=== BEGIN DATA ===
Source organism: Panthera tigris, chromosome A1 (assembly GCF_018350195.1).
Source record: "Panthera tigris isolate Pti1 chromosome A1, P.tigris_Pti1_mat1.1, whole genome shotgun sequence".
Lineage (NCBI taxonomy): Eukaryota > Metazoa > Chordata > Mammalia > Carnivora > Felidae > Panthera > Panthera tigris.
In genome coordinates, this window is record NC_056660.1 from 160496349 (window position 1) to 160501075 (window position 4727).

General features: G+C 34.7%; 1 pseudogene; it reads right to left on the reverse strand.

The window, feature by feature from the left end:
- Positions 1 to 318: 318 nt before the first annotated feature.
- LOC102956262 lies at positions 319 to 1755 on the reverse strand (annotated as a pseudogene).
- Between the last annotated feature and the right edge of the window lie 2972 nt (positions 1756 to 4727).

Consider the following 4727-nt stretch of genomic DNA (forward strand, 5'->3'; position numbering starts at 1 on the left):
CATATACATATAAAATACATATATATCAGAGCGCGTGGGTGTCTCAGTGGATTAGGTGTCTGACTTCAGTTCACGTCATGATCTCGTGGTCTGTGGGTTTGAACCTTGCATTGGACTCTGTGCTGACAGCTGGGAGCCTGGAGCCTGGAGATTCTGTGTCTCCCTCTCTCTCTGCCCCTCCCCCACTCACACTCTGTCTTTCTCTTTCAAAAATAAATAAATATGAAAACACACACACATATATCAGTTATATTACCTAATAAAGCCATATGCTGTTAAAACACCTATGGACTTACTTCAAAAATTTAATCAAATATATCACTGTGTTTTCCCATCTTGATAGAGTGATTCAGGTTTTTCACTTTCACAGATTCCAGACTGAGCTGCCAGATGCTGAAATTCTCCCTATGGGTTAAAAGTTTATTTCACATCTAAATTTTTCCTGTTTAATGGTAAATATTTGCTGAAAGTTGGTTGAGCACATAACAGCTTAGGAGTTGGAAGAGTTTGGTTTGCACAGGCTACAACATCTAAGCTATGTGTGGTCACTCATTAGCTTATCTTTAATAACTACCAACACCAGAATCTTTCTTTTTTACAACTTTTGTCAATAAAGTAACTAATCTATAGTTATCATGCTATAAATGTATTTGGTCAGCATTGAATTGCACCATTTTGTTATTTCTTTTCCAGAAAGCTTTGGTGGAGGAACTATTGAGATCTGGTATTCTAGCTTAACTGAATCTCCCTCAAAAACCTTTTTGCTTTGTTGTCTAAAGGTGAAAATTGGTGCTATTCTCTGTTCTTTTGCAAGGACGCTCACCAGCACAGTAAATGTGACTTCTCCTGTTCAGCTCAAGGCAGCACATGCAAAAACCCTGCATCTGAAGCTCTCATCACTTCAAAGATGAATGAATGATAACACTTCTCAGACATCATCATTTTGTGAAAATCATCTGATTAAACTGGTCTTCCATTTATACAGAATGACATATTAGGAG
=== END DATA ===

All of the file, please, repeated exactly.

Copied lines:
Source organism: Panthera tigris, chromosome A1 (assembly GCF_018350195.1).
Source record: "Panthera tigris isolate Pti1 chromosome A1, P.tigris_Pti1_mat1.1, whole genome shotgun sequence".
Lineage (NCBI taxonomy): Eukaryota > Metazoa > Chordata > Mammalia > Carnivora > Felidae > Panthera > Panthera tigris.
In genome coordinates, this window is record NC_056660.1 from 160496349 (window position 1) to 160501075 (window position 4727).

General features: G+C 34.7%; 1 pseudogene; it reads right to left on the reverse strand.

The window, feature by feature from the left end:
- Positions 1 to 318: 318 nt before the first annotated feature.
- LOC102956262 lies at positions 319 to 1755 on the reverse strand (annotated as a pseudogene).
- Between the last annotated feature and the right edge of the window lie 2972 nt (positions 1756 to 4727).

Consider the following 4727-nt stretch of genomic DNA (forward strand, 5'->3'; position numbering starts at 1 on the left):
CATATACATATAAAATACATATATATCAGAGCGCGTGGGTGTCTCAGTGGATTAGGTGTCTGACTTCAGTTCACGTCATGATCTCGTGGTCTGTGGGTTTGAACCTTGCATTGGACTCTGTGCTGACAGCTGGGAGCCTGGAGCCTGGAGATTCTGTGTCTCCCTCTCTCTCTGCCCCTCCCCCACTCACACTCTGTCTTTCTCTTTCAAAAATAAATAAATATGAAAACACACACACATATATCAGTTATATTACCTAATAAAGCCATATGCTGTTAAAACACCTATGGACTTACTTCAAAAATTTAATCAAATATATCACTGTGTTTTCCCATCTTGATAGAGTGATTCAGGTTTTTCACTTTCACAGATTCCAGACTGAGCTGCCAGATGCTGAAATTCTCCCTATGGGTTAAAAGTTTATTTCACATCTAAATTTTTCCTGTTTAATGGTAAATATTTGCTGAAAGTTGGTTGAGCACATAACAGCTTAGGAGTTGGAAGAGTTTGGTTTGCACAGGCTACAACATCTAAGCTATGTGTGGTCACTCATTAGCTTATCTTTAATAACTACCAACACCAGAATCTTTCTTTTTTACAACTTTTGTCAATAAAGTAACTAATCTATAGTTATCATGCTATAAATGTATTTGGTCAGCATTGAATTGCACCATTTTGTTATTTCTTTTCCAGAAAGCTTTGGTGGAGGAACTATTGAGATCTGGTATTCTAGCTTAACTGAATCTCCCTCAAAAACCTTTTTGCTTTGTTGTCTAAAGGTGAAAATTGGTGCTATTCTCTGTTCTTTTGCAAGGACGCTCACCAGCACAGTAAATGTGACTTCTCCTGTTCAGCTCAAGGCAGCACATGCAAAAACCCTGCATCTGAAGCTCTCATCACTTCAAAGATGAATGAATGATAACACTTCTCAGACATCATCATTTTGTGAAAATCATCTGATTAAACTGGTCTTCCATTTATACAGAATGACATATTAGGAG